By the time this new class of rich fashion-victims irrupted into the market, the old scenario of avant-garde confrontation had already collapsed in America, whose entire cultural life was based on models of diversity and novelty. The struggles of the avant-garde, as enacted, say, in Max Beckmann’s Germany or Wyndham Lewis’s London, had dissolved in the ’60s and ’70s into something much more rationally American, more suited to a middlebrow culture that had come to believe in the therapeutic and educative powers of art. “Modernism” was telescoped into “newness,” and newness was promoted as a value in itself. The art market embraced the aesthetics of Detroit, a new model with styling changes every year, and “radical” restyling every five or so. We see this still, as hot Neo-Expressionism is gradually nudged off the showroom floor by the hotter (because cooler) footnotes to Minimal art and the Duchampian ready-made that, for want of any “movement” name, go under the meaningless label of “Neo-Geo.”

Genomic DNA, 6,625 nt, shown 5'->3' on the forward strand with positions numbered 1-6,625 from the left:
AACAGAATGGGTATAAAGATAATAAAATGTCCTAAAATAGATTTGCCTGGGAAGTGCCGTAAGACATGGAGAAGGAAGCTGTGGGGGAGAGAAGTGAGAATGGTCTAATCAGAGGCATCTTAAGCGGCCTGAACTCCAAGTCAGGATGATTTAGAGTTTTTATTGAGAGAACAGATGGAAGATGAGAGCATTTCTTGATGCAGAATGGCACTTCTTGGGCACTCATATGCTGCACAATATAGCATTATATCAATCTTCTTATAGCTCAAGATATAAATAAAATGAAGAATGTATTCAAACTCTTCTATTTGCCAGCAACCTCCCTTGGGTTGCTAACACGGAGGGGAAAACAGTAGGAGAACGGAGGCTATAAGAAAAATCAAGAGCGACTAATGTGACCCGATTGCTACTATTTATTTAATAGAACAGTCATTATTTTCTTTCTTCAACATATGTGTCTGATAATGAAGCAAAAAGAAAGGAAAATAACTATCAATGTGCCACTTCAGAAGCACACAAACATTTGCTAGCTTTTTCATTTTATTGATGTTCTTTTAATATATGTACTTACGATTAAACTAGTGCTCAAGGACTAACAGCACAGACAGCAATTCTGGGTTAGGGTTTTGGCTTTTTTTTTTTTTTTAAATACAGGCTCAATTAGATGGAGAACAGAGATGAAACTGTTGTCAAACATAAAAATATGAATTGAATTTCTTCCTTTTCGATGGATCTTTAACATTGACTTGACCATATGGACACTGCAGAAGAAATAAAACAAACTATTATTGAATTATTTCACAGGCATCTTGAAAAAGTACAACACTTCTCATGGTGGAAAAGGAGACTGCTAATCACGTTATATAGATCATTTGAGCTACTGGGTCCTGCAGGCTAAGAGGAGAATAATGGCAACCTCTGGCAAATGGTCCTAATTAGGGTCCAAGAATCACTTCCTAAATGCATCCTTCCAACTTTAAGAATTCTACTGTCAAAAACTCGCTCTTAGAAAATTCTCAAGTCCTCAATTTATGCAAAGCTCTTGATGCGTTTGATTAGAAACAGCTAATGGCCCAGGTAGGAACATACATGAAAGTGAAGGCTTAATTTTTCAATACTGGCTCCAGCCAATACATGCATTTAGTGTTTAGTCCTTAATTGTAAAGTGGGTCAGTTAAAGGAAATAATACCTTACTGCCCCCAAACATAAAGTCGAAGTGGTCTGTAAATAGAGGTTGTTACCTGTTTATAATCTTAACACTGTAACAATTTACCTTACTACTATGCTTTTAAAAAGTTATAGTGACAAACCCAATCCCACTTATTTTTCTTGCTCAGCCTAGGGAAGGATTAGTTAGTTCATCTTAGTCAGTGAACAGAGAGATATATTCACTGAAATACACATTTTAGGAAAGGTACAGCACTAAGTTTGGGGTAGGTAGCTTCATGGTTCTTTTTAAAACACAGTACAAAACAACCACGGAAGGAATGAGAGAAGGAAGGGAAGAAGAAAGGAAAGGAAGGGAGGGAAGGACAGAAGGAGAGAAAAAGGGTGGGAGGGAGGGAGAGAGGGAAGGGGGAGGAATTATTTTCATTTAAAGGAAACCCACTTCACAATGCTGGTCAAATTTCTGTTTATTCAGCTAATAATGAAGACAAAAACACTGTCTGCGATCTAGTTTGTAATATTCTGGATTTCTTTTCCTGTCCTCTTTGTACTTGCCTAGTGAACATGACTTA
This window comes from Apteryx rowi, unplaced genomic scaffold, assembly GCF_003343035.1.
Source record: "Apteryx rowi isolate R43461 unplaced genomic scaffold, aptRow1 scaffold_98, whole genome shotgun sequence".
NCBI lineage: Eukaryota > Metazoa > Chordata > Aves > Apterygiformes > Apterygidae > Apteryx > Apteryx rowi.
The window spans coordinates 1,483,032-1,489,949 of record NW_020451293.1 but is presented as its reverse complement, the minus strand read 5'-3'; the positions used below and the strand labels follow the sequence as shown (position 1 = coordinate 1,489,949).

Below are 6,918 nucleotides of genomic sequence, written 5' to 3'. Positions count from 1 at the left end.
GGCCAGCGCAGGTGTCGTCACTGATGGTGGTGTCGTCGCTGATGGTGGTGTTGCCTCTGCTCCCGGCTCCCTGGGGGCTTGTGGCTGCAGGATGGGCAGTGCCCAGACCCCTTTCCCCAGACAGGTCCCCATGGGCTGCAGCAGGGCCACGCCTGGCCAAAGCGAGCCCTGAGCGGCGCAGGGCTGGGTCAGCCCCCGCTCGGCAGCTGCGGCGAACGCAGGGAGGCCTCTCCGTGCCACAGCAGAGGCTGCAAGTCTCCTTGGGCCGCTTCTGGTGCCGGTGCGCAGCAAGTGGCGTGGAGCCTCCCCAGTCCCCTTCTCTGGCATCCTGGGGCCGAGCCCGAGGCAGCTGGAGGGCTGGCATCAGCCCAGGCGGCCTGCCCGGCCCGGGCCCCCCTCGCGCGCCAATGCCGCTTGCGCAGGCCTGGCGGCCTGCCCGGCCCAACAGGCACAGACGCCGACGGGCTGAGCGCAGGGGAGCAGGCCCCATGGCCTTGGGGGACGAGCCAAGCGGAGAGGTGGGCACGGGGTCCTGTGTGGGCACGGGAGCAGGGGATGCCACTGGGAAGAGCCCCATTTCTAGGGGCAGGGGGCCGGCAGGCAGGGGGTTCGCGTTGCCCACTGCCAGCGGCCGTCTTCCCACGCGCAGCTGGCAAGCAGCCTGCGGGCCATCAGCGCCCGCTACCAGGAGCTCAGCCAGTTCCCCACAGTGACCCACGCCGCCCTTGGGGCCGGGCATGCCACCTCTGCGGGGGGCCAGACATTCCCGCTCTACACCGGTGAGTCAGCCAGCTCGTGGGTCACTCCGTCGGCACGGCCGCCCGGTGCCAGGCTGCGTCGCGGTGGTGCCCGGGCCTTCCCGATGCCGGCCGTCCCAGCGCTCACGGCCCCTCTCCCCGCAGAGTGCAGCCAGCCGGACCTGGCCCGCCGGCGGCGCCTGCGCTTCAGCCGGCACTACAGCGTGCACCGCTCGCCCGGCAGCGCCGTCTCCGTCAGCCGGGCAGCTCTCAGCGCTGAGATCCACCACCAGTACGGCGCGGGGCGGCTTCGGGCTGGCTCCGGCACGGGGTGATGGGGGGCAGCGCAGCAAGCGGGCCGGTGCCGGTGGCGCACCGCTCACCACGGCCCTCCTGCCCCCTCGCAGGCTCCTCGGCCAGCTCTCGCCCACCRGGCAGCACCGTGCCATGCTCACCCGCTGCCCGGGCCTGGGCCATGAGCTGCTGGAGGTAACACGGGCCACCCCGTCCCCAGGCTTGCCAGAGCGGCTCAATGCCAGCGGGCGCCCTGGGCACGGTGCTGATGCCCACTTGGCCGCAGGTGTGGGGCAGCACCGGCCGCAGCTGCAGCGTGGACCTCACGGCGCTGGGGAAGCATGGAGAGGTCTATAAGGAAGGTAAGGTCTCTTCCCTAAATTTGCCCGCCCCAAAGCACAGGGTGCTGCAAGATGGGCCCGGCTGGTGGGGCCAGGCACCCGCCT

The article is a review of Julian Schnabel’s auto-biography; In the book, Schnabel had included an entirely fictional account of a meeting with Hughes that portrayed the critic as a fat, Jew hating pervert with a penchant for S&M bondage and chains.
Schnabel said, “"When you make art, people try to stop you from doing it, and everything's sort of designed to stop you from doing it. So the fact that it exists is a wonderful thing." Funny, I don’t remember anyone ever trying to stop the guy. He had his first museum show at 24, got into the Whitney’s study program at 22 based, in part if not entirely, on his too-clever-by-halves submission with slides of paintings between two slices of bread.
So who tried to stop him? No one. Certainly not Mary Boone who made him a very wealthy person at age 29. Like his story about Hughes, this is a fiction made to sustain the image in general, and of his image specifically, of the downtrodden and spurned modernist fighting for the essence that is the core element of what makes us human and of what makes modernism the super-extra-fabulous thing it is, we are talking here of nothing less than, “THE TRUTH”. A pity this champion of THE TRUTH is a fibber of, much as his paintings were described, big and bold proportions.